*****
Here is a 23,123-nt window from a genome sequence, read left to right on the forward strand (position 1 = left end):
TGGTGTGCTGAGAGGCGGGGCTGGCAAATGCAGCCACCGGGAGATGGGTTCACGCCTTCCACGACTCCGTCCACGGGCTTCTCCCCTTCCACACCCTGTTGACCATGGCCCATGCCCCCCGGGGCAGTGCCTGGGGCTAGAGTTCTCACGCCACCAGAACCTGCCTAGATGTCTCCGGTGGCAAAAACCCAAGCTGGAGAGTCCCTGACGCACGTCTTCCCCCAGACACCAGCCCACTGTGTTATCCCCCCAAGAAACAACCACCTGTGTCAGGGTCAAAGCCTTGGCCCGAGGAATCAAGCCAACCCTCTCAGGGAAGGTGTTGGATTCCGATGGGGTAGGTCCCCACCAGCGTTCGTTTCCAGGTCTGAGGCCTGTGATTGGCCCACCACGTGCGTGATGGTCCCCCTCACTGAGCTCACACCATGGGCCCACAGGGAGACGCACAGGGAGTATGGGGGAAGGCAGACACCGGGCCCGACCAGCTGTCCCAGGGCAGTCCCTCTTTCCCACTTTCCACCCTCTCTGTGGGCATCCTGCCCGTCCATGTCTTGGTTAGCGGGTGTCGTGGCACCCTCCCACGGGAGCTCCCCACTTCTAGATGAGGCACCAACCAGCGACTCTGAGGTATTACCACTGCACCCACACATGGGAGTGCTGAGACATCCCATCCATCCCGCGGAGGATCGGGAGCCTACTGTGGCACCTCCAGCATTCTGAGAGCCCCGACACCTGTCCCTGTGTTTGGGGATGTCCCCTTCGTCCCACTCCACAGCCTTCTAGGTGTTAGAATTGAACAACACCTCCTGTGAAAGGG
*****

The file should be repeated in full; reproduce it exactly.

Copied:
Here is a 23,123-nt window from a genome sequence, read left to right on the forward strand (position 1 = left end):
TGGTGTGCTGAGAGGCGGGGCTGGCAAATGCAGCCACCGGGAGATGGGTTCACGCCTTCCACGACTCCGTCCACGGGCTTCTCCCCTTCCACACCCTGTTGACCATGGCCCATGCCCCCCGGGGCAGTGCCTGGGGCTAGAGTTCTCACGCCACCAGAACCTGCCTAGATGTCTCCGGTGGCAAAAACCCAAGCTGGAGAGTCCCTGACGCACGTCTTCCCCCAGACACCAGCCCACTGTGTTATCCCCCCAAGAAACAACCACCTGTGTCAGGGTCAAAGCCTTGGCCCGAGGAATCAAGCCAACCCTCTCAGGGAAGGTGTTGGATTCCGATGGGGTAGGTCCCCACCAGCGTTCGTTTCCAGGTCTGAGGCCTGTGATTGGCCCACCACGTGCGTGATGGTCCCCCTCACTGAGCTCACACCATGGGCCCACAGGGAGACGCACAGGGAGTATGGGGGAAGGCAGACACCGGGCCCGACCAGCTGTCCCAGGGCAGTCCCTCTTTCCCACTTTCCACCCTCTCTGTGGGCATCCTGCCCGTCCATGTCTTGGTTAGCGGGTGTCGTGGCACCCTCCCACGGGAGCTCCCCACTTCTAGATGAGGCACCAACCAGCGACTCTGAGGTATTACCACTGCACCCACACATGGGAGTGCTGAGACATCCCATCCATCCCGCGGAGGATCGGGAGCCTACTGTGGCACCTCCAGCATTCTGAGAGCCCCGACACCTGTCCCTGTGTTTGGGGATGTCCCCTTCGTCCCACTCCACAGCCTTCTAGGTGTTAGAATTGAACAACACCTCCTGTGAAAGGG